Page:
Atlanta clinched the World Series, but don’t put away the popcorn just yet: Today’s opening round of Georgia’s special legislative session on redistricting promises to be suspenseful.

The once-a-decade session begins at 1 p.m. and is expected to last until around Thanksgiving. Follow the proceedings here

The Republican-controlled legislature is redrawing political boundaries in a state that has not only seen dramatic demographic changes in the last decade — metro areas are increasingly diverse — but has also recently turned purple (if not blue). 

It may seem like inside baseball but redistricting is the cornerstone of our democracy: It determines who we send to Congress, the General Assembly, and even who sets policies and laws in your neighborhood.

Lawmakers will use census data that came out earlier this year to realign political boundaries. Georgia has 14 Congressional districts, 180 state House Districts, and 56 state senate districts.

Several plans and maps have already been introduced, including one —draft map of the new State House Districts, released Tuesday by Speaker David Ralston (R-Blue Ridge), Legislative & Congressional Reapportionment Committee Chairman Bonnie Rich (R-Suwanee), and the House Leadership Team. Out of 180 districts representing 10.7 million Georgians, district sizes vary by less than 1,800 people to guarantee equity among voters, the map’s authors said in a prepared statement. The map cuts the number of counties split between districts from 73 to 68, preserving communities of interest around the state. It also creates new minority opportunity districts and complies with the provisions of the Voting Rights Act. The map was drafted after considering citizens’ input from public hearings and the online public comment portal, Ralston said.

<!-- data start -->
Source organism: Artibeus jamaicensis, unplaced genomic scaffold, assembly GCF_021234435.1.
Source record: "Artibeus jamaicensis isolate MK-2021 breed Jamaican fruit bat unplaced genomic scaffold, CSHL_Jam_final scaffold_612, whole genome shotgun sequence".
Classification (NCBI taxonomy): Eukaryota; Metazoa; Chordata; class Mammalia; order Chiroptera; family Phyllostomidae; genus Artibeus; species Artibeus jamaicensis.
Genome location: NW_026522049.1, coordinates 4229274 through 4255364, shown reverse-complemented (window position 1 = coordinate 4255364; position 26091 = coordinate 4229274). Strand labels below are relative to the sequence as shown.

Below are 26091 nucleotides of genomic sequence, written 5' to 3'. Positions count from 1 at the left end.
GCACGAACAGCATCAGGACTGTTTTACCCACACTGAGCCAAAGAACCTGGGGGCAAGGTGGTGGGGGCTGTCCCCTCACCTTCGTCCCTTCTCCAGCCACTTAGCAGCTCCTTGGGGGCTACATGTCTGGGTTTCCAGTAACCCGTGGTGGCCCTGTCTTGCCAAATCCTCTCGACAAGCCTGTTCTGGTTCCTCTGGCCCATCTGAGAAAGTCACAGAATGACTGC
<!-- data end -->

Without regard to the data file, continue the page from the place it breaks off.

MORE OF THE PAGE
The Georgia Senate Democratic Caucus published maps last week that call for creating 25 Democratic-leaning districts, 27 Republican-leaning districts, and four competitive districts that could go to either party. Lt. Gov Geoff Duncan and Ga. Sen. John F. Kennedy were the first to introduce a map in late September. Take a look at other maps here.

This is the first time state lawmakers are working on maps without the federal government monitoring the process. Previously, Southern states had to get federal clearance to make major changes to election and voting-related processes. That’s no longer the case.

Redistricting by the numbers

  • Population: 10.7 million*
  • Congressional Districts: 14
  • House Seats: 180
  • Senate Seats: 56
  • Number of people each district must have: 765,136
  • Number of people each Senate district must have: 191,284
  • Number of people each House district must have: 59,511

Source: Georgia Office of Legislative and Congressional Reapportionment

*2020 census data

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